Reusing Nuclear: A Way our Nuclear Output and Decrease Radioactive Waste

Angel Rubio
April 30, 2018

Submitted as coursework for PH241, Stanford University, Winter 2018


Fig. 1: La Hague nuclear reprocessing plant in France. (Source: Wikimedia Commons)

While fracking and offshore drilling have substantially decreased the price of oil, it is in our best interest to move to a cleaner, fewer pollutant means of energy. One way of producing large amounts of energy with a low environmental impact is by harnessing nuclear energy. In using nuclear energy, we are splitting the nucleus of an atom in a process called fission. [1] This then creates heat, which boils water, creates steam, and spins a turbine in order to create electricity. [1] Basically, the process is identical to how coal power plants work but instead of burning coal, we are splitting the nucleus of an atom. Nuclear energy is sometimes perceived as creating significant air pollution, but this is not the case. [1] There also now exist ways to reuse nuclear waste that its environmental impact is minimized.

Reusing Nuclear Fuel

During World War II, the United States developed a way to chemically separate and recover fissionable Plutonium material from spent fuel rods. [2] However, because the high cost and also the fear that nuclear materials could end up in the wrong hands and be used to build nuclear weapons, President Carter chose to ban nuclear reprocessing. [2] As a result, the United States buries its spent nuclear fuel underground. [3]

The standard and a most widely used process is currently PUREX (Plutonium and Uranium Recovery by Extraction). [4] In this process, the spent fuel is divided into small pieces and then dissolved in nitric acid. [4] Using tributyl phosphate, a surfactant, the uranium and plutonium are taken up and separated from the rest of the waste. [4] This process leaves behind a smaller volume of radioactive waste - fission products and neutron-activated isotopes - that must be disposed of. In France and Japan, the nuclear material that is not reused is embedded in glass. [5]

In France Great Britain and Japan, the PUREX technology is greatly used. In addition, they have started to develop alternative versions of PUREX. In France, in particular, nuclear energy accounts for about 80% of the energy production. [6] A large amount of this nuclear energy comes from fuel that is reprocessed in plants such as the La Hague Reprocessing Plant shown in Fig. 1. In the end, repossession on a ton of nuclear waste is equivalent to saving 100,000 barrels of oil. [5]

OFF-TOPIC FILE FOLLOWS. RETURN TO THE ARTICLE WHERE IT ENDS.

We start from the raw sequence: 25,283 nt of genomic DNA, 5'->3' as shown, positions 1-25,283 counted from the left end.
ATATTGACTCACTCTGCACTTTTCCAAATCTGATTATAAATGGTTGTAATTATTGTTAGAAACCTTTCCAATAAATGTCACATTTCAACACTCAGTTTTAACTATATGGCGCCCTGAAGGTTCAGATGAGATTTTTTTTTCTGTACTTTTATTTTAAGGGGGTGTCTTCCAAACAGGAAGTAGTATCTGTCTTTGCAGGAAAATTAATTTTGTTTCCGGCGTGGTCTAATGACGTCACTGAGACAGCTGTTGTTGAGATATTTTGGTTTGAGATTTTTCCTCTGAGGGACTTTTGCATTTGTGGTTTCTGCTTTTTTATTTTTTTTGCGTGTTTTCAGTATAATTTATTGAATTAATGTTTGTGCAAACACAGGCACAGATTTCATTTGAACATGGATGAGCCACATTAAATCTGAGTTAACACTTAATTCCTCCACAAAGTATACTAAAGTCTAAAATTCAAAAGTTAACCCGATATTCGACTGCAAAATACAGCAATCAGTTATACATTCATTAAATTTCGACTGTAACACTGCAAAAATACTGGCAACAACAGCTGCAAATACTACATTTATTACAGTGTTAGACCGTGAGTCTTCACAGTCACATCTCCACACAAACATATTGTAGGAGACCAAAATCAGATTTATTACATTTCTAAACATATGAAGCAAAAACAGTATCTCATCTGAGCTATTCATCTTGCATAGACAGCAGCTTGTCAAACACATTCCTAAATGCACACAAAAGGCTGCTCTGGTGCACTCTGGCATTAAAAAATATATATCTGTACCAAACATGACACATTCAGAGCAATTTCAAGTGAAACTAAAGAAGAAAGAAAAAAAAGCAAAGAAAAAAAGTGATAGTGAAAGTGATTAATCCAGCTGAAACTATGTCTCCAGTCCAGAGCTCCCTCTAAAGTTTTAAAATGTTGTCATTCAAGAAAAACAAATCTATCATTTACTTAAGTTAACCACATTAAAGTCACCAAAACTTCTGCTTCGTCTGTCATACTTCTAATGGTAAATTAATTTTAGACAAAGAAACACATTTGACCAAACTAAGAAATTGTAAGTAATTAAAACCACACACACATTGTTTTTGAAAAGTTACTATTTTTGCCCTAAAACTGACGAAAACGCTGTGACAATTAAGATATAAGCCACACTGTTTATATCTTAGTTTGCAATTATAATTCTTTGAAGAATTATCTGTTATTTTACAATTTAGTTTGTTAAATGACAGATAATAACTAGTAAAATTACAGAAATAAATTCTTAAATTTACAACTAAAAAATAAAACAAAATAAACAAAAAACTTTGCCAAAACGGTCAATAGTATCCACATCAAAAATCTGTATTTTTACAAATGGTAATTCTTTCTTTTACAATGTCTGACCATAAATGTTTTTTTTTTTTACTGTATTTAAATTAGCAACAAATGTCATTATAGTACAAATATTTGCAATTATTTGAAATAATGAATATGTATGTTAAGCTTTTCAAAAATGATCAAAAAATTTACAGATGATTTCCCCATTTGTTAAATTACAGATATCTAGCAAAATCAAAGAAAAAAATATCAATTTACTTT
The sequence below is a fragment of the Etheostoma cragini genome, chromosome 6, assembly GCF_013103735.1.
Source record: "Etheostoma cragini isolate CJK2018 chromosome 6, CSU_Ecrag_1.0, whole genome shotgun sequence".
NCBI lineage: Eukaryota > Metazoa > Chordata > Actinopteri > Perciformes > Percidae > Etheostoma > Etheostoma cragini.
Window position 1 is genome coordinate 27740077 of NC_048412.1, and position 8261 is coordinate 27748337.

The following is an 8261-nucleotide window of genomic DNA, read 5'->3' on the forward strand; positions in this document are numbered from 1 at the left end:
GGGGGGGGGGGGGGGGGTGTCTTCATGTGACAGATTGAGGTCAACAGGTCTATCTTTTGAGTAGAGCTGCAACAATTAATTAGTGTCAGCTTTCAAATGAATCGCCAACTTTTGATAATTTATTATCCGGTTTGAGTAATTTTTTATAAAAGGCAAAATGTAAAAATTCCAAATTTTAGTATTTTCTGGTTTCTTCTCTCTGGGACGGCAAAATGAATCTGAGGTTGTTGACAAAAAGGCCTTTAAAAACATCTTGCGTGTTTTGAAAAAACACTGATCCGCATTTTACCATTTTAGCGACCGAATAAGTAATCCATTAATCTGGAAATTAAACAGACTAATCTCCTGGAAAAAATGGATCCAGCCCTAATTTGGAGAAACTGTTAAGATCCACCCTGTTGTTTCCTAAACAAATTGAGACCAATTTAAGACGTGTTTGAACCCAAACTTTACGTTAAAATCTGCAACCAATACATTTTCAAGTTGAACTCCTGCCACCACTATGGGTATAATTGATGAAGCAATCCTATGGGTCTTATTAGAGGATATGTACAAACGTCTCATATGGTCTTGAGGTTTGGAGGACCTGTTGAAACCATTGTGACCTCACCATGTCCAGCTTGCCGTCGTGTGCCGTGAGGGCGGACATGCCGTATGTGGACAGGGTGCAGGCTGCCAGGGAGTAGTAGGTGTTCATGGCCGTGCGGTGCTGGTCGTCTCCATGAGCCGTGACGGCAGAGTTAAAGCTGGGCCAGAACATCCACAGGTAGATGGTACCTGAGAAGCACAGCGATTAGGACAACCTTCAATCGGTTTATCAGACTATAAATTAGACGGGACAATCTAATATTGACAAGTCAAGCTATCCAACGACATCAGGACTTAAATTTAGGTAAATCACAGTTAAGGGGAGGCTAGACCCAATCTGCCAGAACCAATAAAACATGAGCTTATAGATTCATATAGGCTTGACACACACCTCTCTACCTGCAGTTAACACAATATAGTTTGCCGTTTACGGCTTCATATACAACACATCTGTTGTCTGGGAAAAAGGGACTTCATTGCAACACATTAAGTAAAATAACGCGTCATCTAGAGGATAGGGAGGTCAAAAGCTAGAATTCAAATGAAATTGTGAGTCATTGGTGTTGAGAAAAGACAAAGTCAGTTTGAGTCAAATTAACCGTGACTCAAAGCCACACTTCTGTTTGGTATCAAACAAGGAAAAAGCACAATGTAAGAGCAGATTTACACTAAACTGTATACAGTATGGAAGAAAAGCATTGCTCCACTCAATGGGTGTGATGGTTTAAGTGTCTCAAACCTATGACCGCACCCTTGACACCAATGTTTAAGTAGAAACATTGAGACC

In the United States, nuclear reprocessing was banned for the fear of nuclear proliferation. Additionally, twelve states have also banned nuclear plants completely, due to the fact that they produce radioactive waste. [7] If we were to lift the ban on nuclear reprocessing, we could reuse this waste and be now have the ability to create nuclear power plants in the United States without increasing the mass of waste produced. The example of other countries shows that nuclear proliferation is not as great a problem as once thought, as the nuclear fuel are highly guarded and nuclear materials can be transported safely. [7] In the end, nuclear reprocessing is a sure way to increase the amount of nuclear energy that our country produces while reducing the mass of nuclear waste.

© Angel Rubio. The author warrants that the work is the author's own and that Stanford University provided no input other than typesetting and referencing guidelines. The author grants permission to copy, distribute and display this work in unaltered form, with attribution to the author, for noncommercial purposes only. All other rights, including commercial rights, are reserved to the author.


[1] A. M. Weinberg, "Social Institutions and Nuclear Energy," Science 177, 27 (1972).

[2] A. Andrews, "Nuclear Fuel Reprocessing: U.S. Policy Development," Congressional Research Service, RS22542, March 2008.

[3] "Backgrounder on Dry Cask Storage of Spent Nuclear Fuel," U.S. Nuclear Regulatory Commission, October 2016.

[4] J. M. McKibben, "Chemistry of the Purex Process," Radiochim. Acta 36, 3 (1984).

[5] "What Is Nuclear Reprocessing?," BBC News, 19 Feb 00.

[6] "Heatwave Hits French Power Production.," The Guardian, 12 Aug 03.

[7] W. F. Shughart II, "Why Doesn't U.S. Recycle Nuclear Fuel?," Forbes, 1 Oct 14.